Manila Menu

The poor cousin when it comes to Asian cuisine, Filipino food has gone through a bit of a revolution over the last few years and is starting to gain a deserved foothold in the world’s food scene. Gone are the duck embryos and fried pig’s heads, and in their place are delicious hawker style dishes, vegetarian delights and delicate seafood dishes.

We’ve found our 5 favourite things to try in the Philippines and where to try them, so the next time you eat them, you can eat like a local!

1. Halo-halo

Summer in Manilla is hot, and the locals try to remedy even add sweet potato and jackfruit to really up the ante. Anthony Bourdain even described halo-halo as “oddly beautiful”, which is a pretty perfect way, to sum up this delicious little drink.

Where to try it:
Any local counter you can find, but we lived the “minimalist halo-halo” found at Razon’s of Guagua.

Halo-halo – Filipino dessert with yam ice-cream.

2. Buko pie

Buko pie stands are found on nearly every corner. Traditionally a homecoming gift upon returning to Manilla, buko pie is similar to a custard pie or curd tart, but with a dense filling made with cream and sweetened condensed milk.

Where to try it:
Wildflour, sister restaurant to a place in Los Angeles named Republique, serve a heftier pie with a thick layer of coconut on the bottom.

3. Fried chicken

Every Asian cuisine has their take on fried fowl, and Filipino food culture is no different. And it’s just as delicious here as anywhere else!

Where to try it:
Max’s fried chicken is exceptional. A restaurant that got off the found selling chicken to American GI’s, Max’s is now a must visit whenever you’re in the Philippines.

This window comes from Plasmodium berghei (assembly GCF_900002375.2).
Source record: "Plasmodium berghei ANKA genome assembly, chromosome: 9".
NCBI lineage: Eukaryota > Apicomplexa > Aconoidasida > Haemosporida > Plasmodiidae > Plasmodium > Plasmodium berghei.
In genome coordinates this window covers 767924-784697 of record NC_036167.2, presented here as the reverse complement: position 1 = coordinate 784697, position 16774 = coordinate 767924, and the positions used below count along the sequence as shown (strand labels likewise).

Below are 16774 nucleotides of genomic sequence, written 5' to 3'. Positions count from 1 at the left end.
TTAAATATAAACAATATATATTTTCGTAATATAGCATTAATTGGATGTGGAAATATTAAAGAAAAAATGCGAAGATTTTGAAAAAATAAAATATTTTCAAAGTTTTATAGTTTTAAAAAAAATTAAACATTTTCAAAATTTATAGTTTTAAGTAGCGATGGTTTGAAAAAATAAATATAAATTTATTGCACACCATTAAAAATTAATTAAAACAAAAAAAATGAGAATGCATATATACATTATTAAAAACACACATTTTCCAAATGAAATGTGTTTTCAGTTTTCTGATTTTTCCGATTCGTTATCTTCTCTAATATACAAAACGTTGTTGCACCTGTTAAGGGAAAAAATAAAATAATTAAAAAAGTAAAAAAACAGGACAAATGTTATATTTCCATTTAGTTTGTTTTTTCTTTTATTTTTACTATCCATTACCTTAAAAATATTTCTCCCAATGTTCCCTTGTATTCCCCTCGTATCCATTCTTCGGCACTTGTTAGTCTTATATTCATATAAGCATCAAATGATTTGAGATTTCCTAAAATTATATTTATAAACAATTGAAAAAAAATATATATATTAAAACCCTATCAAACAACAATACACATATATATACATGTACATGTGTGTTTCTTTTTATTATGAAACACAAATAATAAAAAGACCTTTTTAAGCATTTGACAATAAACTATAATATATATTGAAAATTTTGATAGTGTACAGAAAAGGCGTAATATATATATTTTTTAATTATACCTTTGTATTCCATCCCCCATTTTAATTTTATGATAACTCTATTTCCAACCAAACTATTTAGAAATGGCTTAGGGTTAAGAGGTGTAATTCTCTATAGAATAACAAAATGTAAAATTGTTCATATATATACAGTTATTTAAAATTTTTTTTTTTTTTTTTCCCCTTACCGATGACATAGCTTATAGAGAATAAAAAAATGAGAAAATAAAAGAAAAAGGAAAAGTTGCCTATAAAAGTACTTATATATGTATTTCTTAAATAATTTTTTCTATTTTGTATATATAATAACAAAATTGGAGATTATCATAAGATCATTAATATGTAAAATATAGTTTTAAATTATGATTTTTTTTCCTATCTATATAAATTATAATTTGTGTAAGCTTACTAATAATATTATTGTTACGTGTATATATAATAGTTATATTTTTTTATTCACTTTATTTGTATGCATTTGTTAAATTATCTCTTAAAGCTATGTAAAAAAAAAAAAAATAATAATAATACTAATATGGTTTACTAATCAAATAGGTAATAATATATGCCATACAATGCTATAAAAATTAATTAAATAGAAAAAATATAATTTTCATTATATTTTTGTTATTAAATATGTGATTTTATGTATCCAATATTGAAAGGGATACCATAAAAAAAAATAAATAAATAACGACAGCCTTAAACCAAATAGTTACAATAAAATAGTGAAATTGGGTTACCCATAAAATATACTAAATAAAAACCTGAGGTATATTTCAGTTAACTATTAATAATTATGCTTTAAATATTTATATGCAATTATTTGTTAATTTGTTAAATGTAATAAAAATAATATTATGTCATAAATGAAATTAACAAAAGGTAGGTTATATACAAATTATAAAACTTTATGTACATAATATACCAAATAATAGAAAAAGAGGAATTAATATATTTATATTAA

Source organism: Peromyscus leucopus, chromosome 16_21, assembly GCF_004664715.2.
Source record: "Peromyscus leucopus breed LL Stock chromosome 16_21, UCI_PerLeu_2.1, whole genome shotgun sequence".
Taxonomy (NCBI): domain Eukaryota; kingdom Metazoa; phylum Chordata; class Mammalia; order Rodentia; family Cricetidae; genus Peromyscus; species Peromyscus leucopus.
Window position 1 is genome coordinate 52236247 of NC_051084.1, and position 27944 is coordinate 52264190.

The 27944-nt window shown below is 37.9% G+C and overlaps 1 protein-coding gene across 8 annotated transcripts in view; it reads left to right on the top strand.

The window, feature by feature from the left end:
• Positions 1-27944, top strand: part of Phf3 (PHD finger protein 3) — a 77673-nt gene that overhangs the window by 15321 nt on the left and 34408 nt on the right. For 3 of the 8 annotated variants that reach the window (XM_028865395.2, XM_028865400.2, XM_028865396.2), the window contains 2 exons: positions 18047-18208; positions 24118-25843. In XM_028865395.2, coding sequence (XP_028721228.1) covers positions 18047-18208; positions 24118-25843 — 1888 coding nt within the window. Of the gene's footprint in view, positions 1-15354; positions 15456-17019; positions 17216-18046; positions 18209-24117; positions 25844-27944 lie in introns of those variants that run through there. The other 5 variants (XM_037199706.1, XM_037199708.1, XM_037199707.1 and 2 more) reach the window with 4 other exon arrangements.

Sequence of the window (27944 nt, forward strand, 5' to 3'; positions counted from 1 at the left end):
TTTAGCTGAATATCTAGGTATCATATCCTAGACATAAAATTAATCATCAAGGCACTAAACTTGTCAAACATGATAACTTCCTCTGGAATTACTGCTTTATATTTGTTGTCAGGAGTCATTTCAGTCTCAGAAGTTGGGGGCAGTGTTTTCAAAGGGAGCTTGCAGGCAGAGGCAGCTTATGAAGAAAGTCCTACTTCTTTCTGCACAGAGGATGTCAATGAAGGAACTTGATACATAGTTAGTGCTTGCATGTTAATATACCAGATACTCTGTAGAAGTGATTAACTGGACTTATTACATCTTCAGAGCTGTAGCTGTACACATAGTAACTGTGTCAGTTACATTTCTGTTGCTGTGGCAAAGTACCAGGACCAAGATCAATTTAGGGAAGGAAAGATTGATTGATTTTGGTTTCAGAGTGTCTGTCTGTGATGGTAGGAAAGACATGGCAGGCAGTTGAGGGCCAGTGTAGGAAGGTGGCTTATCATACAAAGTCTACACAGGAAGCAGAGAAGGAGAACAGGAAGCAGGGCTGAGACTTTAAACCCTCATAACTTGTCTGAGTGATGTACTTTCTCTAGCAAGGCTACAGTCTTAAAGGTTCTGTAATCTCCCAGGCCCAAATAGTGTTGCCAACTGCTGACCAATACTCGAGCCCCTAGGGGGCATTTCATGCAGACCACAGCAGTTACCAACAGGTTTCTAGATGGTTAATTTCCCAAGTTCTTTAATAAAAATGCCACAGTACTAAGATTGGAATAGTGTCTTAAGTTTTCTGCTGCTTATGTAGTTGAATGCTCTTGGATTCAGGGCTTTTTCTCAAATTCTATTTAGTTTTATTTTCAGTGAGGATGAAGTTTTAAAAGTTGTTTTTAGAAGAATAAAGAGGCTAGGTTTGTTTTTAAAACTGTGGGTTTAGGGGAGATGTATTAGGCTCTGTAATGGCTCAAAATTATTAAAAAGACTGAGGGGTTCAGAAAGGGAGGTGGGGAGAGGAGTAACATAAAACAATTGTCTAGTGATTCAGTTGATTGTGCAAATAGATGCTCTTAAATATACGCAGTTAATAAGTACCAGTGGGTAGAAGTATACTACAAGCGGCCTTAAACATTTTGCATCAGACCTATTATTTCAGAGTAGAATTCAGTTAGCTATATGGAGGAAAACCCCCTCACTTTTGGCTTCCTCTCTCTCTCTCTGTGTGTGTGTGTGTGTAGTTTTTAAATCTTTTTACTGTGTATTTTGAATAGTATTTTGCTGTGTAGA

4. Kinilaw

Like ceviche, kinilaw mixes cuts of fresh fish, onions, garlic, ginger, tomatoes and chillies into a small stream of coconut vinegar and citrus, with some regions even battering the fish in folds of coconut cream. Delicious, creamy and acidic, kinilaw is a delightful, palate cleansing starter.

Where to try it:
Manilla’s wet markets down on Macapagal Boulevard have a bunch of places that let you pick your own seafood and then go to a nearby restaurant and they’ll whip you up your own personalised kinilaw.

5. Kare-kare

While adobo has somehow managed to become the unofficial patron dish of the Philippine, kare-kare is the dish that should soon start stealing some of the spotlights.

Using vegetables like daikon, Chinese cabbage and eggplant mixed with pieces of oxtail stewed in a thick peanut sauce made with annatto and peanut butter, it’s a rich, hearty and delicious meal.

The sauce almost tastes like a mild satay and works best with rice with a spoonful of bagoong (shrimp paste).

Where to try it:
The Milky Way Cafe has become an institution in Manila’s dining landscape thanks to its dedication to Filipino staples. The kare-kare here is as authentic as it gets and well worth the visit.

Kare-kare – Philippine stew in thick savoury peanut sauce.

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